Auto Services in New Jersey
Auto Repair & Service
Address: 153 Prospect Plains Rd, Monroe-Twp
Phone: (609) 655-1122
Auto Repair & Service, Automobile Parts & Supplies, Auto Transmission
Address: 475 Pompton Ave, Bloomingdale
Phone: (973) 239-1072
Auto Repair & Service, New Car Dealers, Used Car Dealers
Address: 2000 Central Park Ave, Moonachie
Phone: (914) 961-8180
New Car Dealers
Address: 3084 English Creek Avenu, Pleasantville
Phone: (609) 646-7676
Auto Repair & Service, Auto Transmission
Address: 731 65th St, Kearny
Phone: (718) 748-4597
Auto Repair & Service, Automobile Body Repairing & Painting, Automobile Parts & Supplies
Address: 580 Ryerson Rd, Picatinny-Arsenal
Phone: (973) 696-6636
Wed, 09 Apr 2014 11:57:00 EST
The last time we left our subcompact hero, the plucky Honda Fit was getting a bit long in the tooth. But the second-generation model was still holding its own rather well, and for the enthusiast on a tight budget who wanted it all, it remained the car of record in its class. If you desired an endlessly practical and reliable little hatch that was fun to drive, it didn't get much better than the Fit. Even with nearly every competitor having been fully freshened since the model's introduction in 2009, the Honda managed to fight off also-ran status simply because of how incredibly functional and great to drive it was. Long story short: we loved this car.
Mon, 23 Sep 2013 19:16:00 EST
Of course, there were a few caveats to the Fit's superhero status. It wasn't particularly fuel efficient, only mustering up, at best, 33 miles per gallon on the highway in a segment where 40-mpg quickly became the new benchmark. What's more, its onboard technology and infotainment was seriously showing its age. While we'd praise the Fit's behind-the-wheel goodness all day long, this shining beacon of great steering and suspension tuning never proved to be all that wonderful for long-distance highway cruising.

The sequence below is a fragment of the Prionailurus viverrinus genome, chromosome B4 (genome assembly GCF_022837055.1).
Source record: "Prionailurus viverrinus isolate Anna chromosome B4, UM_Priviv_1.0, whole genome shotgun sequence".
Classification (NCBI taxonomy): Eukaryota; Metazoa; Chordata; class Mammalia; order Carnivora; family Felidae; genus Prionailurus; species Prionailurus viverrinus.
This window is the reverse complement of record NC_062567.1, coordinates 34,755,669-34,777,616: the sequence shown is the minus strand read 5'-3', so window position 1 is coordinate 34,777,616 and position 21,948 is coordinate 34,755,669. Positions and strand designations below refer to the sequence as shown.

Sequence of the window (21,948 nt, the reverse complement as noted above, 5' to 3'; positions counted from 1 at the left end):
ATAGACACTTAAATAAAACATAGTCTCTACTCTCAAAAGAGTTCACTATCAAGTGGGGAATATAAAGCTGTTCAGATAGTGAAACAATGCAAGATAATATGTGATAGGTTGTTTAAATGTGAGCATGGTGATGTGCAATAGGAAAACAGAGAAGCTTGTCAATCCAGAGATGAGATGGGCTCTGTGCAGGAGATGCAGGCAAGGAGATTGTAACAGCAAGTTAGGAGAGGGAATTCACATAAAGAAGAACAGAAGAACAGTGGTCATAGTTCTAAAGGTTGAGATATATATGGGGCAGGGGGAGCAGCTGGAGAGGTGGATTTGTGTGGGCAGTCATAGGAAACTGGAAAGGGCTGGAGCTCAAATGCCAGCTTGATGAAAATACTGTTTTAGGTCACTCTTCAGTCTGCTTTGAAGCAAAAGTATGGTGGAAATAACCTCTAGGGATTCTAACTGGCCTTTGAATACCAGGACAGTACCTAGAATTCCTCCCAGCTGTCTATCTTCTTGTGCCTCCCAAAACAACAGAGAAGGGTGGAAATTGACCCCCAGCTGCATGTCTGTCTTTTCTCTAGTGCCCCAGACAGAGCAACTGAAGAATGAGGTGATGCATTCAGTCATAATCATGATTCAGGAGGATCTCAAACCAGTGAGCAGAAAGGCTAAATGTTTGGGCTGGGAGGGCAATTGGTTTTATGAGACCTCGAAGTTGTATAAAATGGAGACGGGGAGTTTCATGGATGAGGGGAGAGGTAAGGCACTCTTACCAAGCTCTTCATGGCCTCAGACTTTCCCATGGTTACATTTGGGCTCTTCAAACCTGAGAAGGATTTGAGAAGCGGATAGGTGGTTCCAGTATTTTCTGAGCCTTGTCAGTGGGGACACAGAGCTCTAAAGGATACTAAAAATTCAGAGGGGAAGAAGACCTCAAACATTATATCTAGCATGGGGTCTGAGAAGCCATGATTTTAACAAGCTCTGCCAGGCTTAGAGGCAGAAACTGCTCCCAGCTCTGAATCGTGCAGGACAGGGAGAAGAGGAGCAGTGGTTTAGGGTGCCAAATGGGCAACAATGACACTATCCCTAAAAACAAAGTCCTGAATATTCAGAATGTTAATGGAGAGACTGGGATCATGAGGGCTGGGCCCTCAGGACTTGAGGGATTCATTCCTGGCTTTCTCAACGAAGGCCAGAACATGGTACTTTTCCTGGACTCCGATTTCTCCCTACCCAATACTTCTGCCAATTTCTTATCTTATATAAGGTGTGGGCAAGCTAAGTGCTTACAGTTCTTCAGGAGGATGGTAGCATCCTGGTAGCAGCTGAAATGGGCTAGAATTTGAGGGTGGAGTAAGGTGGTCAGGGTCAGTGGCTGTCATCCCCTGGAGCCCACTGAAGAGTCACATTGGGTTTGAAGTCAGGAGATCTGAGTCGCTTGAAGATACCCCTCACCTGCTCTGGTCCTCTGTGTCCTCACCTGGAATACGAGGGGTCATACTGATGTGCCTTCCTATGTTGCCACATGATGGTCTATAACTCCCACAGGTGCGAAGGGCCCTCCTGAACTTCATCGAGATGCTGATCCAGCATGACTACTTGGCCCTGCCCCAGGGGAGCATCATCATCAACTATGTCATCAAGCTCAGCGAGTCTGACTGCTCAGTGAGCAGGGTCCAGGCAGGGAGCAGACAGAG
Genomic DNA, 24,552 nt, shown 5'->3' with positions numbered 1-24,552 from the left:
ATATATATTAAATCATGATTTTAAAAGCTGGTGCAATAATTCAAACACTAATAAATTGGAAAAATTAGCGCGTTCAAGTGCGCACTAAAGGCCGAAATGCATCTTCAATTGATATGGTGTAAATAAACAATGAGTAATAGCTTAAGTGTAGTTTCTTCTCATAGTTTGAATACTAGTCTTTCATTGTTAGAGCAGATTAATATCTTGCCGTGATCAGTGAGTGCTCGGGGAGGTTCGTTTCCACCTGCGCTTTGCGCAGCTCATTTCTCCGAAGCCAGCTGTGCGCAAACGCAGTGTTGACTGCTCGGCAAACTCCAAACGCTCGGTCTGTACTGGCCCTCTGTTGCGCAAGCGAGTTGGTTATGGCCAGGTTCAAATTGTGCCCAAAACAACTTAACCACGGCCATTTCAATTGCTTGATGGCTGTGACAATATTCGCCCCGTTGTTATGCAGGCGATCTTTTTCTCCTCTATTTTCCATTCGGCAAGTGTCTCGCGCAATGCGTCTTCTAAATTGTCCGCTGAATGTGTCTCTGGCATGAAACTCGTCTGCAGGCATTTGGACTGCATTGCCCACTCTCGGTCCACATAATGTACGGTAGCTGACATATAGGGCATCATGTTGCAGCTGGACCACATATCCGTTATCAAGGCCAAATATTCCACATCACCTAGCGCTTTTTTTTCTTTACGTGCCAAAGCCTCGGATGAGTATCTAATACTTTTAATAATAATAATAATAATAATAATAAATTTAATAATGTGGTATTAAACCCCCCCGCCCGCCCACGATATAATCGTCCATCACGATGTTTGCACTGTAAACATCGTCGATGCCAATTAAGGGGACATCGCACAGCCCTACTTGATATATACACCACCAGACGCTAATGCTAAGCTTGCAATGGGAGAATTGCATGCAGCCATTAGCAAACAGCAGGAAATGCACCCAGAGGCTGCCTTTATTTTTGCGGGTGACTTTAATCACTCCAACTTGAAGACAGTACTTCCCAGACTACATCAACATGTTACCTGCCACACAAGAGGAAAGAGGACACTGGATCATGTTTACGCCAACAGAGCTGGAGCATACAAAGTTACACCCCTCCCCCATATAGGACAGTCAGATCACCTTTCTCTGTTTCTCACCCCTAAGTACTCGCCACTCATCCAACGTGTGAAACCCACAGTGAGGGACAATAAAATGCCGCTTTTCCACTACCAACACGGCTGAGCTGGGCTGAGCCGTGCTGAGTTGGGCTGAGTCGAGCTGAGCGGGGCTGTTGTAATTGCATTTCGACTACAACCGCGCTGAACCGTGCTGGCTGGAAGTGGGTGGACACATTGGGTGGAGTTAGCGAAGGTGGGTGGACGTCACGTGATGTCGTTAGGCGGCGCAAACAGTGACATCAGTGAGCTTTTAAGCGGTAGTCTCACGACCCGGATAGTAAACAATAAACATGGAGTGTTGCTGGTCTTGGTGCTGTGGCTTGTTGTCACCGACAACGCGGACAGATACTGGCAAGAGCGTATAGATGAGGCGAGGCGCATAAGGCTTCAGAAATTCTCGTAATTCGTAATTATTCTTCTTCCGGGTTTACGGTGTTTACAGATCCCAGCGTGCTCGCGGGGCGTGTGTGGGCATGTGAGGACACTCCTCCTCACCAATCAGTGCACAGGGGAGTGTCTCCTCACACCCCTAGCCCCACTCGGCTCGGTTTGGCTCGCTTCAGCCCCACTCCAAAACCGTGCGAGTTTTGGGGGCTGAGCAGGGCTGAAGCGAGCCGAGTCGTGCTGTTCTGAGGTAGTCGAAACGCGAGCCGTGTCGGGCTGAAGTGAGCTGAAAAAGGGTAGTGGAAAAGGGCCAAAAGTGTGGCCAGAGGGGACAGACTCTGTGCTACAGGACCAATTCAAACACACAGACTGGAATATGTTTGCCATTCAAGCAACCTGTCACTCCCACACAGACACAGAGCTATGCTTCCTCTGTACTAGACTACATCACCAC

Now, say hello to the 2015 Fit, hitting dealerships this spring. Worry not - it's still clever as ever from a packaging standpoint, and comes fitted with lots of newness both inside and out. It's a far more competitive vehicle than its predecessor, and has everything it takes to fight even the toughest of classmates. But just as before, our recommendation doesn't come without a few caveats.
Honda has announced pricing for the new, 50-mile-per-gallon 2014 Accord Hybrid today, with three trims - Hybrid, Hybrid EX-L and Hybrid Touring - for owners to choose from. Prices for the base car start at $29,155, while the mid-range model will run $31,905. The top-of-the-line Touring trim starts at $34,905. Prices do not include the *$905 destination charge.
Fri, 21 Feb 2014 13:28:00 EST
Regardless of which model is chosen, Accord Hybrid owners will be able to net 50 mpg in the city and 45 on the highway, numbers that compare favorably with the Ford Fusion Hybrid (47/47 mpg) and the Toyota Camry Hybrid (43/39). The Accord does cost a bit more than the competition, but if out-and-out fuel economy is your goal, the Honda wins based on these numbers.
It's also notable how much Honda was able to trim off the Accord Hybrid's price when compared to the Accord Plug-In. That car starts at $39,780, meaning the Hybrid variant is over $10,000 less, while matching that PHEV's 47-mpg combined rating. Take a look down below for the official press release from Honda.
The latest round of new vehicle registration data has been good for Honda - three of the Japanese brand's models are retail sales leaders and the Accord was the most registered car built in America in 2013, according to the data compiled by Polk. In fact, 360,089 units of the family sedan were purchased by individual consumers last year, an increase of 12.2 percent.
There was also good news from the Civic and CR-V camps, as those two models topped their respective segments in terms of retail (non-fleet) sales, with each notching over 300,000 registrations. Combined with the Accord, this trio of Hondas accounted for a whopping 1.11 million retail sales last year.
Honda spokesperson Sage Marie reflected on Polk's findings, telling Autoblog: